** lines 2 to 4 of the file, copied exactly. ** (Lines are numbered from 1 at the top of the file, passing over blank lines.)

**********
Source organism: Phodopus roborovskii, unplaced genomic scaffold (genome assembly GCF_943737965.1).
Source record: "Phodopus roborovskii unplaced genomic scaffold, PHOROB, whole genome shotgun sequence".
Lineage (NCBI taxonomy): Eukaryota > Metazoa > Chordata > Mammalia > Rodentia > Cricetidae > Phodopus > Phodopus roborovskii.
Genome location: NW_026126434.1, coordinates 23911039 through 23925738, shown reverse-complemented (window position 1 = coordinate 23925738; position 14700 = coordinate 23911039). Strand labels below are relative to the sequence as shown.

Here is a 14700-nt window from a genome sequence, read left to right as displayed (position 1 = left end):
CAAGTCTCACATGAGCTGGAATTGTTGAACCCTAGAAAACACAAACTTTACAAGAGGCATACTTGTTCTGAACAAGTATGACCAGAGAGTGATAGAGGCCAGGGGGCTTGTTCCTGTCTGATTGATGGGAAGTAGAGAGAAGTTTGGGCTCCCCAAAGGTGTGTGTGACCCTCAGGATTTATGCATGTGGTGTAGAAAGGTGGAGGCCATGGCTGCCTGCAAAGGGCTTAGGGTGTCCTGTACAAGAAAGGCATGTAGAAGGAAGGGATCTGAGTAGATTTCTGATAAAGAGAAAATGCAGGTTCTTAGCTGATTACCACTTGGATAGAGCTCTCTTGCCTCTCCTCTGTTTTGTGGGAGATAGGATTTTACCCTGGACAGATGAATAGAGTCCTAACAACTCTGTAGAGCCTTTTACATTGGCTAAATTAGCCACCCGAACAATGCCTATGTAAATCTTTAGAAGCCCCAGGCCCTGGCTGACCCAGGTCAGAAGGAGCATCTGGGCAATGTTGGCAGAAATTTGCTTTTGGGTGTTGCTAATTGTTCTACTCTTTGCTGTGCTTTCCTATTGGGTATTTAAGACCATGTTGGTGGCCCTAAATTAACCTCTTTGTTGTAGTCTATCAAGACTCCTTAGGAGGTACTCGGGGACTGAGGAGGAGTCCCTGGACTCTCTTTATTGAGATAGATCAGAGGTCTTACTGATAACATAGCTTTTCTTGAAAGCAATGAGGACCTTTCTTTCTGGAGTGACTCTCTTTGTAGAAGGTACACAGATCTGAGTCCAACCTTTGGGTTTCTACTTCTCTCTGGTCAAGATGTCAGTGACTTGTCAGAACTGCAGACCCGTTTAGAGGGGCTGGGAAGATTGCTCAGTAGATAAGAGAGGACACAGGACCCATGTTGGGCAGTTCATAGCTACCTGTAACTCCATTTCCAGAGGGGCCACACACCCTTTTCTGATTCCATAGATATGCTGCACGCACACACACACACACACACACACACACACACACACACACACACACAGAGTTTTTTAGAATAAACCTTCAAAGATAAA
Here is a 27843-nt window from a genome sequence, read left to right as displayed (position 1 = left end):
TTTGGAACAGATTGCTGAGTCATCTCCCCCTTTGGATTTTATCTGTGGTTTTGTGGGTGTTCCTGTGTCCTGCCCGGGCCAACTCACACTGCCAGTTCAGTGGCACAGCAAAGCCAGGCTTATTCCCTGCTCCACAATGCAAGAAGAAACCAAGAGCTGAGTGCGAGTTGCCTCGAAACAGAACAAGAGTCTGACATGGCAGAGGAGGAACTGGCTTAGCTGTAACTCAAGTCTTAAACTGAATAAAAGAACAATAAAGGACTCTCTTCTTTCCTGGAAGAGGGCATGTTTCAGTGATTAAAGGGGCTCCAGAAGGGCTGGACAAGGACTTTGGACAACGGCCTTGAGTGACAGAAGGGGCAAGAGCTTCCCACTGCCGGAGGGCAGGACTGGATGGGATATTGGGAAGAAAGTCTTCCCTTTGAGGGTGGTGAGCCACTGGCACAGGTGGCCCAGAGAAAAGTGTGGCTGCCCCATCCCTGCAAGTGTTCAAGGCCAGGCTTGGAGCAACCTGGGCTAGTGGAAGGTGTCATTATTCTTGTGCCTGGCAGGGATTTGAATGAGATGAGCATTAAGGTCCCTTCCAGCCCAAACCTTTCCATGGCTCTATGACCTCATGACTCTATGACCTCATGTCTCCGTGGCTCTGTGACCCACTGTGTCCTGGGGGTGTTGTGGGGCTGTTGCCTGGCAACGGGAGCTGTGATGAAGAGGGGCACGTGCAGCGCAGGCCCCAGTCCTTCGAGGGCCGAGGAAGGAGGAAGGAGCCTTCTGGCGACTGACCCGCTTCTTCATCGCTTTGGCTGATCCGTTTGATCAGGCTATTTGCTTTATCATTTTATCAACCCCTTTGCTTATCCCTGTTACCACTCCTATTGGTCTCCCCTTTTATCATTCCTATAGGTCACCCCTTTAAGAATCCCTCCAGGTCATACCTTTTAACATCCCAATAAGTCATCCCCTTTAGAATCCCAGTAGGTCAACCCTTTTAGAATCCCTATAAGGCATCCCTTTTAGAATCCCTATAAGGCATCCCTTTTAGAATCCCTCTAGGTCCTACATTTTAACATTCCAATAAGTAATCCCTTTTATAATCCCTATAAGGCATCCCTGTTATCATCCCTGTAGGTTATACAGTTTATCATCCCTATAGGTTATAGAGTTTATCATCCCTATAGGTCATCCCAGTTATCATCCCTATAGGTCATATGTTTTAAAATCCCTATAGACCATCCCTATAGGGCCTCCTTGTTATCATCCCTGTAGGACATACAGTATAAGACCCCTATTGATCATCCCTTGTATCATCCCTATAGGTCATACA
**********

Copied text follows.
Source record: "Phodopus roborovskii unplaced genomic scaffold, PHOROB, whole genome shotgun sequence".
Lineage (NCBI taxonomy): Eukaryota > Metazoa > Chordata > Mammalia > Rodentia > Cricetidae > Phodopus > Phodopus roborovskii.
Genome location: NW_026126434.1, coordinates 23911039 through 23925738, shown reverse-complemented (window position 1 = coordinate 23925738; position 14700 = coordinate 23911039). Strand labels below are relative to the sequence as shown.